Lemonade Alley teaches entrepreneurship to Waimea students
WAIMEA — Students of Waimea Elementary School bustled from table to table Friday as teams of fifth-graders served up one cup of lemonade after another as part of a project that turns lemons into lessons in entrepreneurship.
“Our secret ingredient is really just teamwork,” said Daxon Lee-Valdez, 10, at the table where his team, Lemon Heads, was selling its lemonade. “It’s all simple ingredients, but with teamwork it comes out great.”
The Lemonade Alley program challenges students to work in teams to create a business plan, design a recipe and develop a lemonade stand business. Along the way, students hone and practice an array of skills, from entrepreneurship to collaboration to creative problem-solving.
The original Lemonade Alley started in Honolulu in 2011, said Leslie Walker, a fifth-grade teacher at Waimea Elementary School, and was organized by Bizgenics Foundation.
On Friday, the students got the chance to open up shop to the school’s student body and visitors, where customers exchanged tickets they’d purchased for a quarter a piece for a cup of lemonade, often with the option of upsizing their drink for an extra ticket or two.
Walker said there were 18 teams in total, each with their own spin on the classic drink.
At Niko’s Lemons, aptly named for team member Niko Lemons, the group had three flavors for sale to customers: strawberry lemonade, blueberry lemonade and “just fresh lemonade.”
Lemons said it wasn’t easy perfecting the flavors for their product, which led to a lot of tinkering and experimenting before they got their lemonades right.
The secret, he said, was zest and mint.
“It makes it a little more lemony, the zest,” Lemons said. “And the mint makes it more fresh.”
Walker said students were encouraged to experiment with their recipes as part of the project, including finding an alternative to standard refined sugar to sweeten the drink, such as agave, natural sugars or stevia.
“And we were trying to focus on the healthy and using fresh fruits rather than processed,” she said.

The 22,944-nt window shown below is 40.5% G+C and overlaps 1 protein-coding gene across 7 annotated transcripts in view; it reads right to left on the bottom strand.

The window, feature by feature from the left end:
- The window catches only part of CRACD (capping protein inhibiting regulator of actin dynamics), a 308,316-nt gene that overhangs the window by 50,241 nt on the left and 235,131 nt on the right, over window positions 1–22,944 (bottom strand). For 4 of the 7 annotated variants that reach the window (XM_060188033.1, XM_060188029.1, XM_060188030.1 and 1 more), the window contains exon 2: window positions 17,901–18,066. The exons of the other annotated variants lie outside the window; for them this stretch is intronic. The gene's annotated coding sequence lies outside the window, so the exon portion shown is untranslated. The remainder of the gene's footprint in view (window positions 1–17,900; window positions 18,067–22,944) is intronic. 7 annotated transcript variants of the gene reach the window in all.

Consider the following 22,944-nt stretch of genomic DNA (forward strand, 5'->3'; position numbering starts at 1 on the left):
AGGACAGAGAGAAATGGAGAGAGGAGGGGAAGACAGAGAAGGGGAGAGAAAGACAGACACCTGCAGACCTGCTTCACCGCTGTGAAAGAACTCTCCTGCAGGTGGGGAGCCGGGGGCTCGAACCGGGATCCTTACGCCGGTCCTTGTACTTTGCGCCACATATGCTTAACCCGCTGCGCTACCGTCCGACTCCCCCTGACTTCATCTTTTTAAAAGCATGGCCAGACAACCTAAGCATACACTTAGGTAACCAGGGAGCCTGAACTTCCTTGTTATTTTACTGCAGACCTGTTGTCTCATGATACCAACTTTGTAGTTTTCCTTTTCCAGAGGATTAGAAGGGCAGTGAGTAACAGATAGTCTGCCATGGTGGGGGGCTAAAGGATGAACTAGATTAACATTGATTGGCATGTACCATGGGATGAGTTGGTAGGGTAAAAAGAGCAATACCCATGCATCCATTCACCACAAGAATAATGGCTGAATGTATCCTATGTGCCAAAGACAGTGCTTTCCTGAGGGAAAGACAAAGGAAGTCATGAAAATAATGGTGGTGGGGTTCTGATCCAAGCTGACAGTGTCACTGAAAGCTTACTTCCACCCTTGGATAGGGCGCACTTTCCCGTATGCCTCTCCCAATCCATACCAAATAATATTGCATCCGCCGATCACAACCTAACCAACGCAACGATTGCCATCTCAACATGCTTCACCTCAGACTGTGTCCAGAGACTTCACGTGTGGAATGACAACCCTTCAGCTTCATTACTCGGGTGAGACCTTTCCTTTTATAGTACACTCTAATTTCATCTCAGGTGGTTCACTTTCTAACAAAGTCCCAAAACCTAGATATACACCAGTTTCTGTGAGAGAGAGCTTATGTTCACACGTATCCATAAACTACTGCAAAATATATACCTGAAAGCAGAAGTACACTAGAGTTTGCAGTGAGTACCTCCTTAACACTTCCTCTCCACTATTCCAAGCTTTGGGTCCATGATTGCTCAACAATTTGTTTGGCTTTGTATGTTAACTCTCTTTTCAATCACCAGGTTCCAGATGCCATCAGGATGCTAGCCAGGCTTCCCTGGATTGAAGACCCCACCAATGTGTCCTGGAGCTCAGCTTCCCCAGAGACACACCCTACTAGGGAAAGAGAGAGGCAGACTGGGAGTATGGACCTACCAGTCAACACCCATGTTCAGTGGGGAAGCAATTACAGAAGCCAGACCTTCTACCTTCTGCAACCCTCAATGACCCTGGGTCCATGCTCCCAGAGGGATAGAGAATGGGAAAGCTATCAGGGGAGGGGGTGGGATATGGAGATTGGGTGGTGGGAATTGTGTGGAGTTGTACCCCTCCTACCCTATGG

Lilliena Gorai-Lau, 10, of the Lemon Sharks team, said the team included her mom’s mango puree in their lemonade.
“I think that makes it sweeter and it gives it more flavor,” she said. “We tried it without the mango, and it just tasted like sour.”
The mango also provides much of the sweetener in the drink.
“It’s just that and agave,” she added.
And while lemonade was the name of the game on Friday, many teams stepped up that game to draw in as many customers as possible, offering extras like garnishes or snacks to complement their drinks.
There’s also a charitable element to the program. While half of the proceeds collected by each team goes toward an end-of-the-year field trip, said Walker, each team also chose a nonprofit to receive the other half.
The Lemon Heads, for example, decided to support children’s hospitals in California, said Lee-Valdez, who said he hopes it can “help people survive with their problems in health.
“And hope that I can save someone’s life with that money I donate,” he added.
The Lemon Sharks, said Gorai-Lau, were supporting The Marine Mammal Center.
“So that certain mammals like the Hawaiian monk seal don’t go extinct,” she said. “And so that they could be helped.”
Walker said she felt like the project was a success, especially with the amount of support from the community. She credited an anonymous donor, Walmart and Costco — as well as support through DonorsChoose.org, the Waimea community and families for making the event possible.
“It wasn’t about the money or the tickets,” she said. “It was about being together as a community and coming together as a school.”
And students said they believe other schools ought to expand the program and bring lemonade and opportunities for entrepreneurship to their own students.
“It can teach them how to start on a business,” said Gorai-Lau, “and boost their confidence on how to do stuff.”